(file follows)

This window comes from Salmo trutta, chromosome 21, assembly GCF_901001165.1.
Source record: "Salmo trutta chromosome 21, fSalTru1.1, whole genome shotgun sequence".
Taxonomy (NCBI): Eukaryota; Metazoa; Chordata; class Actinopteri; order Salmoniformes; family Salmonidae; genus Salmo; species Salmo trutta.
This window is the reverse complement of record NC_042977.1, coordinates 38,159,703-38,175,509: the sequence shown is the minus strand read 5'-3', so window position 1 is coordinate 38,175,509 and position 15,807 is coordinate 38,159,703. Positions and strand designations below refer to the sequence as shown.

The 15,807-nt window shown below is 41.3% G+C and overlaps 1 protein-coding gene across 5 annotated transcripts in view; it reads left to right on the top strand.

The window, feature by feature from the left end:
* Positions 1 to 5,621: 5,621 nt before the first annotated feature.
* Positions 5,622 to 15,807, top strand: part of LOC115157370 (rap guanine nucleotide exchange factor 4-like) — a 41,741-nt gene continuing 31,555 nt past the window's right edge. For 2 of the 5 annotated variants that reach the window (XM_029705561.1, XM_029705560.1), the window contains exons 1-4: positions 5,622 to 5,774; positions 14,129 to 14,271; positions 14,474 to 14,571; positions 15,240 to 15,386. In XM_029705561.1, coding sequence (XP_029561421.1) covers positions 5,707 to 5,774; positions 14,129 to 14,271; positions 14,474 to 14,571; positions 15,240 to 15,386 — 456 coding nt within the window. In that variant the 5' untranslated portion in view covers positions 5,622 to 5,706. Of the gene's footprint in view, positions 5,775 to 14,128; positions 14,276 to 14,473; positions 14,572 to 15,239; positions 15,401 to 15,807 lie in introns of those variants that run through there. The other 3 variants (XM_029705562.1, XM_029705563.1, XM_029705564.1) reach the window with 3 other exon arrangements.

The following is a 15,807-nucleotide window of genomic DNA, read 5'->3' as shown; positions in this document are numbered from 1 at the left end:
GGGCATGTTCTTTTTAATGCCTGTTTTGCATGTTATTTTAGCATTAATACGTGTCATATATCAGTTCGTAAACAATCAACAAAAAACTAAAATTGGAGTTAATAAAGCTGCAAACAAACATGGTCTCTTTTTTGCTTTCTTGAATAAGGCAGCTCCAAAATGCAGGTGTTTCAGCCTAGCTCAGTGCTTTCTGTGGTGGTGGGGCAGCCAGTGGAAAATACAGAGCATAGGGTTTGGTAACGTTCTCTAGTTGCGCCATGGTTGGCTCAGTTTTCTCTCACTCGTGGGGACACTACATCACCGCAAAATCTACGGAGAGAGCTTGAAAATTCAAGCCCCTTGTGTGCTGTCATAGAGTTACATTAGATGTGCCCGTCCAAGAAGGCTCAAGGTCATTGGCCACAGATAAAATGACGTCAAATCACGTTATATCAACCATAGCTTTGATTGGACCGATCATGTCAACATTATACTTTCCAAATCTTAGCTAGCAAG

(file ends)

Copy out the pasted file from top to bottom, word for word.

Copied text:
This window comes from Salmo trutta, chromosome 21, assembly GCF_901001165.1.
Source record: "Salmo trutta chromosome 21, fSalTru1.1, whole genome shotgun sequence".
Taxonomy (NCBI): Eukaryota; Metazoa; Chordata; class Actinopteri; order Salmoniformes; family Salmonidae; genus Salmo; species Salmo trutta.
This window is the reverse complement of record NC_042977.1, coordinates 38,159,703-38,175,509: the sequence shown is the minus strand read 5'-3', so window position 1 is coordinate 38,175,509 and position 15,807 is coordinate 38,159,703. Positions and strand designations below refer to the sequence as shown.

The 15,807-nt window shown below is 41.3% G+C and overlaps 1 protein-coding gene across 5 annotated transcripts in view; it reads left to right on the top strand.

The window, feature by feature from the left end:
* Positions 1 to 5,621: 5,621 nt before the first annotated feature.
* Positions 5,622 to 15,807, top strand: part of LOC115157370 (rap guanine nucleotide exchange factor 4-like) — a 41,741-nt gene continuing 31,555 nt past the window's right edge. For 2 of the 5 annotated variants that reach the window (XM_029705561.1, XM_029705560.1), the window contains exons 1-4: positions 5,622 to 5,774; positions 14,129 to 14,271; positions 14,474 to 14,571; positions 15,240 to 15,386. In XM_029705561.1, coding sequence (XP_029561421.1) covers positions 5,707 to 5,774; positions 14,129 to 14,271; positions 14,474 to 14,571; positions 15,240 to 15,386 — 456 coding nt within the window. In that variant the 5' untranslated portion in view covers positions 5,622 to 5,706. Of the gene's footprint in view, positions 5,775 to 14,128; positions 14,276 to 14,473; positions 14,572 to 15,239; positions 15,401 to 15,807 lie in introns of those variants that run through there. The other 3 variants (XM_029705562.1, XM_029705563.1, XM_029705564.1) reach the window with 3 other exon arrangements.

The following is a 15,807-nucleotide window of genomic DNA, read 5'->3' as shown; positions in this document are numbered from 1 at the left end:
GGGCATGTTCTTTTTAATGCCTGTTTTGCATGTTATTTTAGCATTAATACGTGTCATATATCAGTTCGTAAACAATCAACAAAAAACTAAAATTGGAGTTAATAAAGCTGCAAACAAACATGGTCTCTTTTTTGCTTTCTTGAATAAGGCAGCTCCAAAATGCAGGTGTTTCAGCCTAGCTCAGTGCTTTCTGTGGTGGTGGGGCAGCCAGTGGAAAATACAGAGCATAGGGTTTGGTAACGTTCTCTAGTTGCGCCATGGTTGGCTCAGTTTTCTCTCACTCGTGGGGACACTACATCACCGCAAAATCTACGGAGAGAGCTTGAAAATTCAAGCCCCTTGTGTGCTGTCATAGAGTTACATTAGATGTGCCCGTCCAAGAAGGCTCAAGGTCATTGGCCACAGATAAAATGACGTCAAATCACGTTATATCAACCATAGCTTTGATTGGACCGATCATGTCAACATTATACTTTCCAAATCTTAGCTAGCAAG